I finished reading Wiser: Getting Beyond Groupthink to Make Groups Smarter.
The blogpost title references one of the problems with groups identified by Sunstein and Hastie (page 98), which is that we tend to respect and like people more once they have told us something that we already know.
I predicted, after reading the introduction, that I would find the book interesting and I did, though perhaps largely because I am in agreement with the authors’ recognition of the importance of dissenting opinions being heard. From the conclusion (page 214):
Wise leaders embrace a particular idea of what it means to be a team player: not to agree with the majority’s current view, but to add valuable information. Leaders create a culture that does not punish, and even rewards, the expression of dissident views. They do so to protect not the dissident, but the group.
Regular readers of this blog will not be at all surprised that this definition of being a team player appeals to me.
I had no problem identifying with the explanations in part one of the book in regards to where group decision-making can go wrong. I had more difficulty with the solutions offered in part two, perhaps because many of the examples related to business, fact-finding, or forecasting type decisions.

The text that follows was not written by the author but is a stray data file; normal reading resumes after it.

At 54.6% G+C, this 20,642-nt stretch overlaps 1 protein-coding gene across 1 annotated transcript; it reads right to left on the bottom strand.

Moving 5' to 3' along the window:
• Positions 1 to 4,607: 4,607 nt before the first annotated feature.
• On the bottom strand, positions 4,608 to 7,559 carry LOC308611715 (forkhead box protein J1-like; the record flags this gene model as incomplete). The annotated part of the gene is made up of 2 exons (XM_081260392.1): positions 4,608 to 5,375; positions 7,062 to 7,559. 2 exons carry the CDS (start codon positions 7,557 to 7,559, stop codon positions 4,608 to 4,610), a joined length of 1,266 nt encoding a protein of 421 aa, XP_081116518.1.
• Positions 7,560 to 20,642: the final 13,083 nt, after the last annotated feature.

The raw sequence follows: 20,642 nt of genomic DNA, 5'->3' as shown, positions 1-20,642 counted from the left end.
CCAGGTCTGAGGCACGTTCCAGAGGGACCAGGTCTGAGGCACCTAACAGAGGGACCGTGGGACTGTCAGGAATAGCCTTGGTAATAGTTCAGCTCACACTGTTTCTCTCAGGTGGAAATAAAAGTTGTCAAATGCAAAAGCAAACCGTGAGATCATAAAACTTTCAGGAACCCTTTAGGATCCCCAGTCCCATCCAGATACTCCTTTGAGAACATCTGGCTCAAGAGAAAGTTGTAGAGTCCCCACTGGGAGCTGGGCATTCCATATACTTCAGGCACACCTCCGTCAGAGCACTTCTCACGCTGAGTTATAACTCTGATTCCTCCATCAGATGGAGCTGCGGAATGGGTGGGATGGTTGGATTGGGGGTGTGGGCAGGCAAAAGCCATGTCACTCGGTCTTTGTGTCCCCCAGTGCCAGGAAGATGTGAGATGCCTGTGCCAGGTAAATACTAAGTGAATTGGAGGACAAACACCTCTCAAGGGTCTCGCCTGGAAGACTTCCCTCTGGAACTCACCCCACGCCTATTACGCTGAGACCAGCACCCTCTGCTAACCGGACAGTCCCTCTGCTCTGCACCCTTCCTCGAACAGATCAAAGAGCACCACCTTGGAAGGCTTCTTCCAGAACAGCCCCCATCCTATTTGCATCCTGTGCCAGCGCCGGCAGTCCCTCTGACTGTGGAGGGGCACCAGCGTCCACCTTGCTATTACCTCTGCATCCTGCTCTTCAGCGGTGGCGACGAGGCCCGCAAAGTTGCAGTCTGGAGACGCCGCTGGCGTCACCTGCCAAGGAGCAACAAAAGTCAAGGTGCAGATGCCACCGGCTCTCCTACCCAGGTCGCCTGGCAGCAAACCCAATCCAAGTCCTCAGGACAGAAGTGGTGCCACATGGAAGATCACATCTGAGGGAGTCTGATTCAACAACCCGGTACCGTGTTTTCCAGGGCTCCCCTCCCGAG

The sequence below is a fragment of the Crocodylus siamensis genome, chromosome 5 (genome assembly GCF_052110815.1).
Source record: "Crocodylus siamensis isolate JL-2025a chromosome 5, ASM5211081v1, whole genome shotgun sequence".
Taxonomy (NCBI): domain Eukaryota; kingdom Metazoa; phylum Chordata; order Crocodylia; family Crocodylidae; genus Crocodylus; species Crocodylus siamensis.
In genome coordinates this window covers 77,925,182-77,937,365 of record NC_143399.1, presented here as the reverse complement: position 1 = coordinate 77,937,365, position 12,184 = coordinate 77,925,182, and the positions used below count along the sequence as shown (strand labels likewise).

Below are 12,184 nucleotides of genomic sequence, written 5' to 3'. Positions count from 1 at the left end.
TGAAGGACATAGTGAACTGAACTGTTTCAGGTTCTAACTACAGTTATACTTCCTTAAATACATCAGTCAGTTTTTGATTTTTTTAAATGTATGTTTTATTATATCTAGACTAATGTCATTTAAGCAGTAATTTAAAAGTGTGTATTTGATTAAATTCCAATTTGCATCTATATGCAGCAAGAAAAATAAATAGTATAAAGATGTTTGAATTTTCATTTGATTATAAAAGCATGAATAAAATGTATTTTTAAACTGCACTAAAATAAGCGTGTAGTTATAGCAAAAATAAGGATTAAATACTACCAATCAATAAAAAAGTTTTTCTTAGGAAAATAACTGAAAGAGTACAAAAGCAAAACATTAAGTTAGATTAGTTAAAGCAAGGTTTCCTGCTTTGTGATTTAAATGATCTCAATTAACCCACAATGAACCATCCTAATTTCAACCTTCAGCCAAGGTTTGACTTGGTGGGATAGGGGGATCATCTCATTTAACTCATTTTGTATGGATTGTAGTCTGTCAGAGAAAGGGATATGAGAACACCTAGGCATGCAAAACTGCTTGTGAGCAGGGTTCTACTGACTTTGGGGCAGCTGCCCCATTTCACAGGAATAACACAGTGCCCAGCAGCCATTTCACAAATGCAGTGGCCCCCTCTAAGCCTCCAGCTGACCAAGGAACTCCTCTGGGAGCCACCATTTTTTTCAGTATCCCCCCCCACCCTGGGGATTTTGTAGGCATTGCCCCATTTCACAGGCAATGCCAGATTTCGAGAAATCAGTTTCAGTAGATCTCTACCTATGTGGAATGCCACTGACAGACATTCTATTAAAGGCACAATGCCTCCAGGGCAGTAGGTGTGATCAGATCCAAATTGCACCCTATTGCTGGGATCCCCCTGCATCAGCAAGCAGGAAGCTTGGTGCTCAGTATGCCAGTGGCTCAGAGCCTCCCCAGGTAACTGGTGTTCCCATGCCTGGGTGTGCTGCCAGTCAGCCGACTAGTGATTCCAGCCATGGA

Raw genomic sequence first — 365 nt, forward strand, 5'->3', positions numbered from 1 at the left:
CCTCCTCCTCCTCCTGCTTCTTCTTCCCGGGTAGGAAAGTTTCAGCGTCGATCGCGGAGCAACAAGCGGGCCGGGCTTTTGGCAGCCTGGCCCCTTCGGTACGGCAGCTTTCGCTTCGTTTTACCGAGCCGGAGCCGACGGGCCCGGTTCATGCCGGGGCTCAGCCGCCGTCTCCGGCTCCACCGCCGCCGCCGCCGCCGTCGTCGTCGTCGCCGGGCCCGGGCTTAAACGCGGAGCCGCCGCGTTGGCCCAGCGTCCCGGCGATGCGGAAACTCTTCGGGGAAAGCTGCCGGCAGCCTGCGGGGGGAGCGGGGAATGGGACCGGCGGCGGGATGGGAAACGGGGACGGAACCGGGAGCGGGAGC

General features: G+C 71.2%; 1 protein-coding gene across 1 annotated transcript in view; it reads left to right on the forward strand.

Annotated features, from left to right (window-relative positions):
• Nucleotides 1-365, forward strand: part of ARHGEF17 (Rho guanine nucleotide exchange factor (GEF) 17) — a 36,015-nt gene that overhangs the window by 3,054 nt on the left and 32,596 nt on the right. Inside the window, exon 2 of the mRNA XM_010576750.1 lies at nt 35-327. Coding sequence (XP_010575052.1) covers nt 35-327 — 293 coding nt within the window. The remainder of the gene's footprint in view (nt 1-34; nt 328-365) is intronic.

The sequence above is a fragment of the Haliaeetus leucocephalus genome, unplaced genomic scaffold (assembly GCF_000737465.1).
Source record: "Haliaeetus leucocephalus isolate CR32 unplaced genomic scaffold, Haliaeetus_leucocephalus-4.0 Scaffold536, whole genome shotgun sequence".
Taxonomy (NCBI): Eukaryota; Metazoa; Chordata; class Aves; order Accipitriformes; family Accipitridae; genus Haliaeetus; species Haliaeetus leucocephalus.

I think that education policy decision-making could be improved by being, as much as possible, based on facts as best they can be ascertained as opposed to facts we hope or wish to be true, and that some of the solutions offered by authors could help.
But what if decision-makers (or those who get to select the group members) don’t want to be better in this regard? What if there aren’t any anxious leaders on the ballot, just humble, pliant, complacent ones or malcontents? What if the decisions to be made are more about values and priorities than about facts and forecasting? I’m not sure this book provides much guidance on these points.
All in all, an interesting read–and a book I’d like to see school/education leaders read and think about.